Everything is negotiable in business.  Approach a big guy, pitch the idea and your deal. Then sit back and listen.  They will either agree, deny or suggest their own structure (equity investment instead of royalty).  Then, evaluate what happens.  Once you agree, the big guy should draw up the docs.  You then take them to an attorney and let the attorney look them over.

                Just know that you can negotiate and always keep an open mind.

                • Re: So I'm the little guy
                  ACPG_Inc. Wayfarer

                  Phanio is right. You can negotiate anything. The capital plan you have outlined is very similar to many startups' plans. The most important thing is that you have your own lawyer review the documents that the investor has drawn up. If it's an institutional investor, they generally do things pretty similar every time especially with smaller investments. But you still need to have it reviewed by your attorney. You need to understand that their attorney doesn't work for you. It's not his job to make sure you're safe. That's why you need to find your own attorney who's job it is to represent you.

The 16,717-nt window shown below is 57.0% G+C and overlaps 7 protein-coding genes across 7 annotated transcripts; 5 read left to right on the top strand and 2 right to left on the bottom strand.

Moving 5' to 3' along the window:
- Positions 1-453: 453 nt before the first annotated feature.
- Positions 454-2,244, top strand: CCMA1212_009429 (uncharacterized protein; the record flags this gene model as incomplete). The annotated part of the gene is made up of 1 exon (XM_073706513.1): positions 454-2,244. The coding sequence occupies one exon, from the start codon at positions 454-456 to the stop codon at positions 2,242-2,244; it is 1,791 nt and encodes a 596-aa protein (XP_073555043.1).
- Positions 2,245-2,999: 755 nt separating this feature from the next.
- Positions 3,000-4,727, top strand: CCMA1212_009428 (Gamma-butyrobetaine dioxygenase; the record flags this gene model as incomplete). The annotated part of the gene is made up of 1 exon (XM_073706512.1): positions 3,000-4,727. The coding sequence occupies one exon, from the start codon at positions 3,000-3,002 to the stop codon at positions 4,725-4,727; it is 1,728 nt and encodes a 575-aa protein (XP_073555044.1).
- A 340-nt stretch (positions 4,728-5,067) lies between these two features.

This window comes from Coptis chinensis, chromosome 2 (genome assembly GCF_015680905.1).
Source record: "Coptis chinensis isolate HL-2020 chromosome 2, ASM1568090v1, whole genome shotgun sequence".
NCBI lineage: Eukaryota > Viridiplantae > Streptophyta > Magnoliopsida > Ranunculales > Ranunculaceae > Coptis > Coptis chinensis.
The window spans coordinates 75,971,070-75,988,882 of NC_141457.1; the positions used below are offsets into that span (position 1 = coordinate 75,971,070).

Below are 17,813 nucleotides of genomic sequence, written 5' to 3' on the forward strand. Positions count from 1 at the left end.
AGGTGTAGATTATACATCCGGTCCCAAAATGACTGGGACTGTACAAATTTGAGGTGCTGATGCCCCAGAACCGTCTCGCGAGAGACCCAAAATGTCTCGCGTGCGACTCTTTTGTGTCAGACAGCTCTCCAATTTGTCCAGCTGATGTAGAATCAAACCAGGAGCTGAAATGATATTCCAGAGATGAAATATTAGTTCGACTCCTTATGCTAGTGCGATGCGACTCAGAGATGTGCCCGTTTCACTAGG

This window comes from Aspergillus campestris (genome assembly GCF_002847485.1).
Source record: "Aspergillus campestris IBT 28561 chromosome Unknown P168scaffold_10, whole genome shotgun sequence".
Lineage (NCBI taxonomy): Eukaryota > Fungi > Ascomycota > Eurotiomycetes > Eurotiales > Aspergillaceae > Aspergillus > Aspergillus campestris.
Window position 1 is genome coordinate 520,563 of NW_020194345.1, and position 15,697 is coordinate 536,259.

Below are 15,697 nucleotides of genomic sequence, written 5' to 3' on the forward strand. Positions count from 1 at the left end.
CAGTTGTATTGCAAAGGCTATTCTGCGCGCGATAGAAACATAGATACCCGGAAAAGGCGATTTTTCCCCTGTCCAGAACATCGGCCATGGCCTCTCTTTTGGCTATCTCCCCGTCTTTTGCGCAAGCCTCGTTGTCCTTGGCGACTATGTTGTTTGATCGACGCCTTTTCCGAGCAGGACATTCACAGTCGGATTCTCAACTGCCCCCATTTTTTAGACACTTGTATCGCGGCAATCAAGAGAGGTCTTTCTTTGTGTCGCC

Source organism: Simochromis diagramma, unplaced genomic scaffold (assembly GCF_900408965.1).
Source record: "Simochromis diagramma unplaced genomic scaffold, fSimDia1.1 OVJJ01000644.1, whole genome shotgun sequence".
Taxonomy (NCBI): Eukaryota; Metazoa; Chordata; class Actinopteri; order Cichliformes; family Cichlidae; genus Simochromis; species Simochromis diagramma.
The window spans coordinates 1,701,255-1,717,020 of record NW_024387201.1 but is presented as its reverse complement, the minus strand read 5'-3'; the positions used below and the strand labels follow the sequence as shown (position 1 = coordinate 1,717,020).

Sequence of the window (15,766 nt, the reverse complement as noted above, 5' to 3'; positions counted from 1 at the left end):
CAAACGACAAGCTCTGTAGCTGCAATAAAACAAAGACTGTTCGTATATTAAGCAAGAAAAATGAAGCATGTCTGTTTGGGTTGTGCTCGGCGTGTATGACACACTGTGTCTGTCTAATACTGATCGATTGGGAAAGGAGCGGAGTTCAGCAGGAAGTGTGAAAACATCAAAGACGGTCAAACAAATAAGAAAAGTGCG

I also wanted to ask whether you are actually interested in the running of the business. What your end goal is determines how you should go about finding investors and how the final arrangement should be drawn up. Do you want to parachute out of the company in a couple years? Do you want to be CEO for the next 10 years? Do you have the business knowledge to run the business? Perhaps your best option is to just sell the idea and be done with it. That way you don't have to worry about anything and can walk away with money in your pocket now. What also should be noted is that you shouldn't settle for the first investor that likes your idea just because they like it. Make sure you get the deal you want and one that's fair. If it's a large deal, you probably want to have a business expert meet with your lawyer when reviewing the documents as well as meet with you prior to negotiating with the investor. Once again though, the key is that the business expert be hired by you.